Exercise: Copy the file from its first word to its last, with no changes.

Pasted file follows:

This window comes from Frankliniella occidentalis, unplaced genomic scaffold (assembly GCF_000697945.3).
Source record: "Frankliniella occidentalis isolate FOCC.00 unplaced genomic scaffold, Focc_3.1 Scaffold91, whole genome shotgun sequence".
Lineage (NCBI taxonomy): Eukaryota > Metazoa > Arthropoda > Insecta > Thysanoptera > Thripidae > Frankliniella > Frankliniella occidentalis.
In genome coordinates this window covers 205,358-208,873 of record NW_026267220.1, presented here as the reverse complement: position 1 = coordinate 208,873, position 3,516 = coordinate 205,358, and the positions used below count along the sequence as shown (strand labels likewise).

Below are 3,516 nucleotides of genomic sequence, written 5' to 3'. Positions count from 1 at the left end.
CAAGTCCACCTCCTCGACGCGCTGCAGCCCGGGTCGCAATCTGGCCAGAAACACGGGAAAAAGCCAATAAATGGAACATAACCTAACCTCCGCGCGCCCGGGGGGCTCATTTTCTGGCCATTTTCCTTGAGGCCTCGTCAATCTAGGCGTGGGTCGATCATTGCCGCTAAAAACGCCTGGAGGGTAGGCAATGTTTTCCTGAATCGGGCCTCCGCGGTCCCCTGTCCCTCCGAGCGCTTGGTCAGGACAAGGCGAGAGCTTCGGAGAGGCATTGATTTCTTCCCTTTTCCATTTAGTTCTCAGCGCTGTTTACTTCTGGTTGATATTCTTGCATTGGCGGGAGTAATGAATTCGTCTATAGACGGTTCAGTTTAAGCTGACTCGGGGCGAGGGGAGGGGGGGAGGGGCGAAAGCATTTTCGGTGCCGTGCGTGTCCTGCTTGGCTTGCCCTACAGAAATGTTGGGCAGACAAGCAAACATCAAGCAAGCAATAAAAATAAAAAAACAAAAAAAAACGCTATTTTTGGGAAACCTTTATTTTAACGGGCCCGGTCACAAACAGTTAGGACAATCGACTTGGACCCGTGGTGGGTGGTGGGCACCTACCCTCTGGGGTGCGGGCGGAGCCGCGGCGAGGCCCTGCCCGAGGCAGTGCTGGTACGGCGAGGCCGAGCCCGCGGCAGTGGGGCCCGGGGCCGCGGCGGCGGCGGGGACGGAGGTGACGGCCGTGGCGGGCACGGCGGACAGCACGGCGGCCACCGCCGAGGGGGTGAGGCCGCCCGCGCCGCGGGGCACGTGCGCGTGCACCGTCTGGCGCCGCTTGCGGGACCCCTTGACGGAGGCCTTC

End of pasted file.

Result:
This window comes from Frankliniella occidentalis, unplaced genomic scaffold (assembly GCF_000697945.3).
Source record: "Frankliniella occidentalis isolate FOCC.00 unplaced genomic scaffold, Focc_3.1 Scaffold91, whole genome shotgun sequence".
Lineage (NCBI taxonomy): Eukaryota > Metazoa > Arthropoda > Insecta > Thysanoptera > Thripidae > Frankliniella > Frankliniella occidentalis.
In genome coordinates this window covers 205,358-208,873 of record NW_026267220.1, presented here as the reverse complement: position 1 = coordinate 208,873, position 3,516 = coordinate 205,358, and the positions used below count along the sequence as shown (strand labels likewise).

Below are 3,516 nucleotides of genomic sequence, written 5' to 3'. Positions count from 1 at the left end.
CAAGTCCACCTCCTCGACGCGCTGCAGCCCGGGTCGCAATCTGGCCAGAAACACGGGAAAAAGCCAATAAATGGAACATAACCTAACCTCCGCGCGCCCGGGGGGCTCATTTTCTGGCCATTTTCCTTGAGGCCTCGTCAATCTAGGCGTGGGTCGATCATTGCCGCTAAAAACGCCTGGAGGGTAGGCAATGTTTTCCTGAATCGGGCCTCCGCGGTCCCCTGTCCCTCCGAGCGCTTGGTCAGGACAAGGCGAGAGCTTCGGAGAGGCATTGATTTCTTCCCTTTTCCATTTAGTTCTCAGCGCTGTTTACTTCTGGTTGATATTCTTGCATTGGCGGGAGTAATGAATTCGTCTATAGACGGTTCAGTTTAAGCTGACTCGGGGCGAGGGGAGGGGGGGAGGGGCGAAAGCATTTTCGGTGCCGTGCGTGTCCTGCTTGGCTTGCCCTACAGAAATGTTGGGCAGACAAGCAAACATCAAGCAAGCAATAAAAATAAAAAAACAAAAAAAAACGCTATTTTTGGGAAACCTTTATTTTAACGGGCCCGGTCACAAACAGTTAGGACAATCGACTTGGACCCGTGGTGGGTGGTGGGCACCTACCCTCTGGGGTGCGGGCGGAGCCGCGGCGAGGCCCTGCCCGAGGCAGTGCTGGTACGGCGAGGCCGAGCCCGCGGCAGTGGGGCCCGGGGCCGCGGCGGCGGCGGGGACGGAGGTGACGGCCGTGGCGGGCACGGCGGACAGCACGGCGGCCACCGCCGAGGGGGTGAGGCCGCCCGCGCCGCGGGGCACGTGCGCGTGCACCGTCTGGCGCCGCTTGCGGGACCCCTTGACGGAGGCCTTC